If you go to Italy, this will affect your AOW as well, but it seems like there's a sufficiently high cushion. Regarding the house as a liability instead of an asset; you indicate the desire to at some point trade in the house for the Italian mansion. It will help to build some wealth, but at the same time, you don't expect to cash out on your house as it seems. If you keep the principal in your house and start to pay down the mortgage, it's not yielding active income, more like decreasing your liabilities which you will then increase again by upgrading (lifestyle inflation). If you do go to London or elsewhere where you start renting, are you going to sell the house and push everything into a passive income product? Again, house, pensions and taxable accounts are where my comments on liabilities vs. assets are coming from.
@lightlovehope from someone your age who hasnt had a straight upwards trajectory like this.

the land rover is an easy target, i guess. there are cheaper ways of getting around. dreams are for children anyways. you cant really count on crypto keeping its value forever as these do not have much intrinsic value. id probably look at dumping crypto and the rest into the mortgage. you probably dont want foreclosure risk as an axe above your head forever so its important to pay that off if you can because you might get sick or something. you could also look at a smaller home, if that is something your family is open to. joint mortgage also brings divorce risk. unless you guys are extremely religious or there is another reason that is extremely unlikely i dont think such a huge joint mortgage is wise if you can take steps to avoid it (which you should be able to, you are a lot richer than me). as for your aspirations, i am aware this does not contribute to them, but risks are more important. because you are up so high, you have a lot of room for falling.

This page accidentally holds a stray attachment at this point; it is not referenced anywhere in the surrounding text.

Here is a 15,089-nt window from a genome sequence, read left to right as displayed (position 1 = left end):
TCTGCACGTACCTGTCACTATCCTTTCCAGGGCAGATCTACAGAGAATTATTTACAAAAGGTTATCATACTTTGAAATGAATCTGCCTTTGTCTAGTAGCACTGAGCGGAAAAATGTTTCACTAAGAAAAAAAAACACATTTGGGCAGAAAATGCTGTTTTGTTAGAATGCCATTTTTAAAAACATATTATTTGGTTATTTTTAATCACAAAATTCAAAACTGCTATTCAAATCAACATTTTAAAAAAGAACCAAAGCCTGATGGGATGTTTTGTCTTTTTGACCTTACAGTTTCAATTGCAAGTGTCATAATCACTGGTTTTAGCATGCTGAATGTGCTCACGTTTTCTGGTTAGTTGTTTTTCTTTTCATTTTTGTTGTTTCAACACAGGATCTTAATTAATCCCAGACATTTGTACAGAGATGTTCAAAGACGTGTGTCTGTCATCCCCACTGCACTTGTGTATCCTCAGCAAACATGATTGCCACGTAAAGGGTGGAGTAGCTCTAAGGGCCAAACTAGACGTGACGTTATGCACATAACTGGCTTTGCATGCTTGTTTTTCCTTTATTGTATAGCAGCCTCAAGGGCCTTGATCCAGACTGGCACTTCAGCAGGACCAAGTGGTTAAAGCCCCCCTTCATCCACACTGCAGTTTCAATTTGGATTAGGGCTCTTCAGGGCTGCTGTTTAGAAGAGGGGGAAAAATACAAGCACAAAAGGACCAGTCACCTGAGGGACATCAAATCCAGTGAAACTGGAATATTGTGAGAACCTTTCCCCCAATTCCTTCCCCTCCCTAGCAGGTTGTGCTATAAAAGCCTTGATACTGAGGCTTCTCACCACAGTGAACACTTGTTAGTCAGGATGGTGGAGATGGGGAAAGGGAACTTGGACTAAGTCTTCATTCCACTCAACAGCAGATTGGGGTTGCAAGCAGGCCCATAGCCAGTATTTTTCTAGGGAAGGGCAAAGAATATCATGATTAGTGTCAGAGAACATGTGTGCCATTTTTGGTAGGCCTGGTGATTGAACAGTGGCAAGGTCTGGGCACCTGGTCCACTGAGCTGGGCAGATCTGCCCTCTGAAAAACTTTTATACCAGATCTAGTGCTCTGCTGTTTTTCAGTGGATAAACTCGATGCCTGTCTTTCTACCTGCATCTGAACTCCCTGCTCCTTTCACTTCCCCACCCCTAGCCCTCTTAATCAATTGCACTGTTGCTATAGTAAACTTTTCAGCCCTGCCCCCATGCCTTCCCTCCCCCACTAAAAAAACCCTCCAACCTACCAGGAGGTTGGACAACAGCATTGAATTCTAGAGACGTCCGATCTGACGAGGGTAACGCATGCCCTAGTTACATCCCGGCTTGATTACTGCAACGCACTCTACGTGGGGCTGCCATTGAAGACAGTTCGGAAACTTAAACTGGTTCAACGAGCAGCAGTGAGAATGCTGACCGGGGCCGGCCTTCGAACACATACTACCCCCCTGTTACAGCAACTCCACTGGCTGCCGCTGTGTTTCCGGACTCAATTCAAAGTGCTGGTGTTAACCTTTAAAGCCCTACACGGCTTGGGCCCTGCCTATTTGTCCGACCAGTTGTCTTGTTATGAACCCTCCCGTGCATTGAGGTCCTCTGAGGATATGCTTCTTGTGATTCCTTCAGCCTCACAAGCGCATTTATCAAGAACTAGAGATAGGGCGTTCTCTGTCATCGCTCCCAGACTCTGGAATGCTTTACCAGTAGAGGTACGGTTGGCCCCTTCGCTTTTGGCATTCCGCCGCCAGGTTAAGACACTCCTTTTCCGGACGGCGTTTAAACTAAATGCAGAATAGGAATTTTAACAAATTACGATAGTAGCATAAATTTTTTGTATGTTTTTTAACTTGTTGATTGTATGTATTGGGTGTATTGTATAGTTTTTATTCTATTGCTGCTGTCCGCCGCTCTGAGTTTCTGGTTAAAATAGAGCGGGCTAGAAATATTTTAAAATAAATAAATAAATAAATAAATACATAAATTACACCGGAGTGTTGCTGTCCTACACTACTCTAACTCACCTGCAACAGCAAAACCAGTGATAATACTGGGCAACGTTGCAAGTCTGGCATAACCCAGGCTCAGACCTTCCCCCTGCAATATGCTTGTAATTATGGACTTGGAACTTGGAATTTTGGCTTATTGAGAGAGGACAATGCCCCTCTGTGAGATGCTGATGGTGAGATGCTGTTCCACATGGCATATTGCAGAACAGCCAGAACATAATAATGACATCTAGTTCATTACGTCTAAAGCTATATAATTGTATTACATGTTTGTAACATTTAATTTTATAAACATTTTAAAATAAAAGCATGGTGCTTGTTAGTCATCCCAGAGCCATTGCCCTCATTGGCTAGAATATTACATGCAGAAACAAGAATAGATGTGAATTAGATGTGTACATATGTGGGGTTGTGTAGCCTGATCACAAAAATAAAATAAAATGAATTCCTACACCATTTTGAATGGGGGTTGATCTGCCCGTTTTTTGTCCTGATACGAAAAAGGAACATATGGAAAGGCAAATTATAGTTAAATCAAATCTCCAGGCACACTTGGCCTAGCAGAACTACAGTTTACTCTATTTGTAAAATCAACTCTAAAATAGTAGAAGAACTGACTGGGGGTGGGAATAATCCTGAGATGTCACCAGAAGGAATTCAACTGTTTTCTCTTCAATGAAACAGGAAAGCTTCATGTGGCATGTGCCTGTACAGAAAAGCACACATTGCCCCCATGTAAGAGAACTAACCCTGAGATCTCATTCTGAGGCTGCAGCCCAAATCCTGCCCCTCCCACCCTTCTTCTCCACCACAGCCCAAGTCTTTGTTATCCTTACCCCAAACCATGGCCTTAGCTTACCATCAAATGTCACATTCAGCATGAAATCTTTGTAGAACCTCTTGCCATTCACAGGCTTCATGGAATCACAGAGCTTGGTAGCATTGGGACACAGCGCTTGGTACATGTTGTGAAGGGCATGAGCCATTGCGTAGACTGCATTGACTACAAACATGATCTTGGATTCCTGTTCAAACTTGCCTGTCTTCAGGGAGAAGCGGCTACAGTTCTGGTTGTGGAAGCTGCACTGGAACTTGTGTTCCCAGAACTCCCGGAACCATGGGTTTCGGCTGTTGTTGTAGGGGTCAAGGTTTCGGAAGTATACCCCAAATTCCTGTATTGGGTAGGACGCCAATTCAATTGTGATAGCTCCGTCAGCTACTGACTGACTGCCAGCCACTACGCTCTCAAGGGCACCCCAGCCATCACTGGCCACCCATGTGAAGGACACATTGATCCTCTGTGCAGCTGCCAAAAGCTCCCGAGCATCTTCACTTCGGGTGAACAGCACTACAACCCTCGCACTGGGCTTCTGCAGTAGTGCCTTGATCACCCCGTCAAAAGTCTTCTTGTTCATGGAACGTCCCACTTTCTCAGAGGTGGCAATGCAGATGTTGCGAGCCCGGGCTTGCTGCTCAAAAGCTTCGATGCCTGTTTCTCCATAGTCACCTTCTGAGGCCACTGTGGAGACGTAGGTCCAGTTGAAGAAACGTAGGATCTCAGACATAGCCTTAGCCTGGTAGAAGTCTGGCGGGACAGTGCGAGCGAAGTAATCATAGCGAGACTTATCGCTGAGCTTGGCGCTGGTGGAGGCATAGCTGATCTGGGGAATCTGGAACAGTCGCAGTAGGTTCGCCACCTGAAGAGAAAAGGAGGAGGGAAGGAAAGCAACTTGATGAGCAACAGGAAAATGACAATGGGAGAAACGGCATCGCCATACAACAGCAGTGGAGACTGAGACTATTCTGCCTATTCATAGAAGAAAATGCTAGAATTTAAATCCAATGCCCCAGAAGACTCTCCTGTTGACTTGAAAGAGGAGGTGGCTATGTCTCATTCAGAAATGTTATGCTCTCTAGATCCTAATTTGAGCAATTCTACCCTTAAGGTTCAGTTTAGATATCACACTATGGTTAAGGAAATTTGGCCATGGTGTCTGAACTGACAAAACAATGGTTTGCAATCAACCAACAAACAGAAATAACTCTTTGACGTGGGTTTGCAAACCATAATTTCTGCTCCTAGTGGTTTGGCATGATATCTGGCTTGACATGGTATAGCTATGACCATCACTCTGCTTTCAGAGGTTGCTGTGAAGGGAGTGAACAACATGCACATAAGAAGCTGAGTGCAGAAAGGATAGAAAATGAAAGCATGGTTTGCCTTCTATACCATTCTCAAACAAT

@taranmicheal Typing my response I conclude our world views differ greatly! Thanks for bringing your perspective. I understand where you are coming from, but I have a different approach to things.

I wouldn't say dreams are for children. I get great fulfillment out of my life chasing dreams. One of our dreams was having a really nice house which we worked our asses of for - and knowing the goal made it bearable. I would say, being able to chase dreams is a luxury and we should treasure it.

I will never decrease the mortgage, its 2.5%.. I'm sure it would be much better to make investments with 4-6% returns. Plus the mortgage tax break. Right now I'm loving the inflation which is defacto whiping out the mortgage - assuming my loan keeps getting corrected.

Sickness, death, divorce(?), disasters, etc can all happen and are an inherent risk in life. I hedged some of them with insurance. Right now it is unthinkable that we would divorce, should that happen my whole financial planning and life goals/style are out of the window anyway. I'm working on a stable family life by spending time on mental/physical health